How Energy-Dense Foods May Activate Genes That Ultimately Make People Obese
Those extra helpings of gravy and dessert at the holiday table are even more of a problem to your waistline than previously thought. According to a new research report recently appearing online in The FASEB Journal, a diet that is high in fat and in sugar actually switches on genes that ultimately cause our bodies to store too much fat.
These foods strike you with a double-whammy as the task of converting high-fat and high-sugar foods to energy is made even more difficult because these foods also turn our bodies into fat- storage containers.
In the research report, scientists show that foods high in fat and sugar stimulate a known opioid receptor, called the kappa opioid receptor (KOR), which plays a role in fat metabolism. When this receptor is stimulated, it causes our bodies to hang on to much more fat than they’d do otherwise.
According to the researchers involved in the study, “the data presented here support the hypothesis that overactivation of the kappa opioid receptors contribute to the development of obesity, especially during prolonged consumption of high-fat, calorically dense diets.”
To make this discovery, the research team conductedtests in two groups of laboratory subjects. One group had the kappa opioid receptor genetically deactivated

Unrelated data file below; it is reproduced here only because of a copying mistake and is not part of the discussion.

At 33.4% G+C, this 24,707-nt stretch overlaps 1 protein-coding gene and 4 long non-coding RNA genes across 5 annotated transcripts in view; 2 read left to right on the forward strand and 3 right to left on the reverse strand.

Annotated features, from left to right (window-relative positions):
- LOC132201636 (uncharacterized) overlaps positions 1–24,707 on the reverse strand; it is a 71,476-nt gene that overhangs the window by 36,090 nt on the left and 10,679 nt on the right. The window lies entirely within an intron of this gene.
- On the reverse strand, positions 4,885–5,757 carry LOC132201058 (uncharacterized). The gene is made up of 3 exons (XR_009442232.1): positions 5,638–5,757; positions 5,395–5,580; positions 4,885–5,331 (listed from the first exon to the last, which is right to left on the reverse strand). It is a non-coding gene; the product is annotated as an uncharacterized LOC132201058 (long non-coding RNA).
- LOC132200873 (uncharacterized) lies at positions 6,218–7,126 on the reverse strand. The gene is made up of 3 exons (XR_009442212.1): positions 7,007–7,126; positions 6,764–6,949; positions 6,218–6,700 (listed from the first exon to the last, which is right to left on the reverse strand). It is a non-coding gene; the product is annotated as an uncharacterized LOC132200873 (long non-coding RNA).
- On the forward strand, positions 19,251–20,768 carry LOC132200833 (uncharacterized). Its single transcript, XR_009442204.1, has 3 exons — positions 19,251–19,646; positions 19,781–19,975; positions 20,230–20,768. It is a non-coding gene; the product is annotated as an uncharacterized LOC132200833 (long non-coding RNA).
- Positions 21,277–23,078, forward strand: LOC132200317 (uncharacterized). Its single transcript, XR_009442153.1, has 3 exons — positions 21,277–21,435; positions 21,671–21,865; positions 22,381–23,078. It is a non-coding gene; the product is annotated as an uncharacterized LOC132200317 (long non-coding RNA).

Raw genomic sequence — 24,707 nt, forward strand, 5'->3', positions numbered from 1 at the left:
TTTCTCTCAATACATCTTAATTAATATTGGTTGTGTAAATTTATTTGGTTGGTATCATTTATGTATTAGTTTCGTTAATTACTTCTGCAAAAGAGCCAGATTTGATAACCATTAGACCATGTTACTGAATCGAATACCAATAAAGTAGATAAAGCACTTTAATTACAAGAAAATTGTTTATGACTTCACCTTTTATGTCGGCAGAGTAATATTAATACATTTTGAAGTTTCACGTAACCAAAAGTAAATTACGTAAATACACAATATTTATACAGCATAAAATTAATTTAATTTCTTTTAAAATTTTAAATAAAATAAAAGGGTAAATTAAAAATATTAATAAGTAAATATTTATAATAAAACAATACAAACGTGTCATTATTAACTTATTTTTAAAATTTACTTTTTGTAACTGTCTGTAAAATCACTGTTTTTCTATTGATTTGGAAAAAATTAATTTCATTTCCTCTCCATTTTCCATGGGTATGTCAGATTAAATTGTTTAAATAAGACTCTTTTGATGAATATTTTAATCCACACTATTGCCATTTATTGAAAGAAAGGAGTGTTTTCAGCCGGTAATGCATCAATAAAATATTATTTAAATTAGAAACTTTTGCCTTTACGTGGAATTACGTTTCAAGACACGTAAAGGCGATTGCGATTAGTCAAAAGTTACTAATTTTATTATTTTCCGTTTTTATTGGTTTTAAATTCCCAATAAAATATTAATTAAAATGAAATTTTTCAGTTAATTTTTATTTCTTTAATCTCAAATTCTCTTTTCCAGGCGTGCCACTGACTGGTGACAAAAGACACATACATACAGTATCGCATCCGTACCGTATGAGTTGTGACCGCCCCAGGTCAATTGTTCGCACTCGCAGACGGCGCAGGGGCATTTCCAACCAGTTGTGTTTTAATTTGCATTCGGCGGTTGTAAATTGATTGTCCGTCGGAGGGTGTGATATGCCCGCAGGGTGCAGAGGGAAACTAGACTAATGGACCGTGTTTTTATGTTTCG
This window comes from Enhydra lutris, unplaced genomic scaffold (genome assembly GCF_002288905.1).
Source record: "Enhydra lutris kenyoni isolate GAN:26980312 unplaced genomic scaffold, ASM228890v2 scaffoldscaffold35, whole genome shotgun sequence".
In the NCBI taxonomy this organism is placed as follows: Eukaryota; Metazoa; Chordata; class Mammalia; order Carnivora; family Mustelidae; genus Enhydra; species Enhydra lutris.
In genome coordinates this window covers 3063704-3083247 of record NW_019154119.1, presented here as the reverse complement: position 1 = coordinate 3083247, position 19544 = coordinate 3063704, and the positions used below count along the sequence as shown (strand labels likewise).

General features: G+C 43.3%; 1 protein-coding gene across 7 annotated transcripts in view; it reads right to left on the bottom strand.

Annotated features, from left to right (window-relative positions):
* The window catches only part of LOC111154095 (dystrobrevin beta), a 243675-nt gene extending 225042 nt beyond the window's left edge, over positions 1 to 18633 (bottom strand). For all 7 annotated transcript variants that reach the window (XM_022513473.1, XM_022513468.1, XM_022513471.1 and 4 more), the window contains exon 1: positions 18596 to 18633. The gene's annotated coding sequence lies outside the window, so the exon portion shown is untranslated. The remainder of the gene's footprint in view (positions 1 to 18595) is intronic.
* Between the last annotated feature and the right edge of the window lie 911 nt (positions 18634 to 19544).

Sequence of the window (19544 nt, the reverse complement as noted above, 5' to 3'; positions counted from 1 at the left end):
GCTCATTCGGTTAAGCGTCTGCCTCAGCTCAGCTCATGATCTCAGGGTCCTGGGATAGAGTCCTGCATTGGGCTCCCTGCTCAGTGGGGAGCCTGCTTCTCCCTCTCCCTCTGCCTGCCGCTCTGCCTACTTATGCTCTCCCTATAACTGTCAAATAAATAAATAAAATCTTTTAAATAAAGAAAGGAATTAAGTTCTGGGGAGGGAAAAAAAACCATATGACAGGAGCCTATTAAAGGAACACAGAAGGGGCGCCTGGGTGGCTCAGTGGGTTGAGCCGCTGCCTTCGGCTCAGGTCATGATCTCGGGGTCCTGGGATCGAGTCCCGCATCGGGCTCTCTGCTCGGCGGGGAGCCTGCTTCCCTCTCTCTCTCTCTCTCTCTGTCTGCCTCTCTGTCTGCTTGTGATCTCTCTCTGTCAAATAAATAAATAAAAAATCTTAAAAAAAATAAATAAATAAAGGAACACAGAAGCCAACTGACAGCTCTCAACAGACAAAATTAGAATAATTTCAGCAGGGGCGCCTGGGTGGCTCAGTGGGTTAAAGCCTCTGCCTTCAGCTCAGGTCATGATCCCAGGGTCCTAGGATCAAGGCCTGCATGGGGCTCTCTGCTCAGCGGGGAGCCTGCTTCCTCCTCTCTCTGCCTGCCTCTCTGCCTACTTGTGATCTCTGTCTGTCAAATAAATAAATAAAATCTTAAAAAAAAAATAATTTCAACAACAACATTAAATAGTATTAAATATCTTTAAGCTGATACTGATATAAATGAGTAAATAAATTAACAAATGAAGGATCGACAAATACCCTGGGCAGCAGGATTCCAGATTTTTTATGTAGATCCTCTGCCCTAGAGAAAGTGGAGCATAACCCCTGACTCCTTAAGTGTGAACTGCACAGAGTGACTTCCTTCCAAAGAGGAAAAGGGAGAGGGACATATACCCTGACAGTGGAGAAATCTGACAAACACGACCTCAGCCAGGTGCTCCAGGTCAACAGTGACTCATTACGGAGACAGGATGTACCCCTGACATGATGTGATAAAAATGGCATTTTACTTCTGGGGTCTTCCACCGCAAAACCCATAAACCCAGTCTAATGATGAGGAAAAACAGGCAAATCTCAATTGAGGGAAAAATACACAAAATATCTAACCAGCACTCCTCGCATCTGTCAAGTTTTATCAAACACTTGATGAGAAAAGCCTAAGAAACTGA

and the other group was normal. Both groups were given a high fat, high sucrose, energy dense diet for 16 weeks. While the control group gained significant weight and fat mass on this diet, those with the deactivated receptor remained lean. In addition to having reduced fat stores, those with the deactivated receptor also showed a reduced ability to store incoming nutrients.
Although more work is required, this research may help address the growing obesity problem worldwide in both the short-term and long-term. Most importantly, this research provides more proof that high-fat and high-sugar diets should be avoided. In the long-term, however, this research is even more significant, as it provides a specific target for developing therapies for preventing obesity and helping obese people slim down.
“In times when food was scarce and starvation an ever-present threat, an adaptation that allows our bodies to store as much energy as possible during plentiful times was probably a lifesaver. Conversely, by removing that opioid receptor, we may have found a way to keep us from eating ourselves to death.” concluded the researchers.
FASEB (The Federation of American Societies for Experimental Biology) publishes online, Stanford University Library.